(Reuters) - Australia has released a raft of proposals designed to avoid cascading blackouts and stabilize the nation’s power supply as it becomes increasingly dependent on variable wind and solar energy.
The recommendations from the Australian Energy Market Commission are the latest in a series of measures taken by the government and regulators to shore up power supply in the wake of a string of blackouts, warnings of gas shortfalls and soaring energy prices.
The commission’s chairman, John Pierce, said the technical proposals would address risks to energy security created by the power system’s shift toward renewable energy, which has introduced more complexity in running the grid when the wind and sun die down.
“Our reform package is looking at ways to stabilize the system as the generation mix changes, and new technology generators connect,” Pierce said in a statement.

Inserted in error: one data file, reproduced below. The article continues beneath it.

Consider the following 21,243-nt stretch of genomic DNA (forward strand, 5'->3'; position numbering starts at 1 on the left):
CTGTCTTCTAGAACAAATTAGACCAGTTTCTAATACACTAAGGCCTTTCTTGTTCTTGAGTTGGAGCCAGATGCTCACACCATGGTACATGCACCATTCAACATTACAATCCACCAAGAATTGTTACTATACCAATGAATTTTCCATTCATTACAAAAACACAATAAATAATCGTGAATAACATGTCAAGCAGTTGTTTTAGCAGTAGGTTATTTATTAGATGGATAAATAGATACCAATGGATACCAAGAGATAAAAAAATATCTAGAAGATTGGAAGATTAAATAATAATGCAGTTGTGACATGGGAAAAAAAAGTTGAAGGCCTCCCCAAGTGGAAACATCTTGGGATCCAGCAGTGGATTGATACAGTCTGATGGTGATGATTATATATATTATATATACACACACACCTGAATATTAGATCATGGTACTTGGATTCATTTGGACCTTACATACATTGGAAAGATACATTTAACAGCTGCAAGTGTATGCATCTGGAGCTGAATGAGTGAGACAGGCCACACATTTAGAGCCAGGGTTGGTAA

The commission called for the market to use new technology like batteries to back up the system when there is a sudden supply outage, among a range of technical measures to shore up grid security.
Networks could contract with suppliers of services like fast frequency response from emerging technologies like batteries, to help maintain minimum security levels, it said.
The commission also called for new connecting generators to pay for remedial action if they harmed the strength of the system.
Looking to prevent further outages and cap rising energy prices the federal government and states have announced plans to restart mothballed gas-fired power plants, fund energy storage and introduce gas export controls.
However the latest outlook from the Australian Energy Market Operator released earlier this month warned that despite those efforts to beef up supply, eastern Australia’s power grid will be stretched again if fierce heatwaves hit over the next two summers.
It comes on the heels of a call from Australia’s chief scientist for the federal government to set a “fuel neutral” clean energy target that provides an incentive to build new generation to cap soaring power prices, cut carbon emissions and keep the lights on.
Reporting by Joseph Hinchliffe; Editing by Sonali Paul and Richard Pullin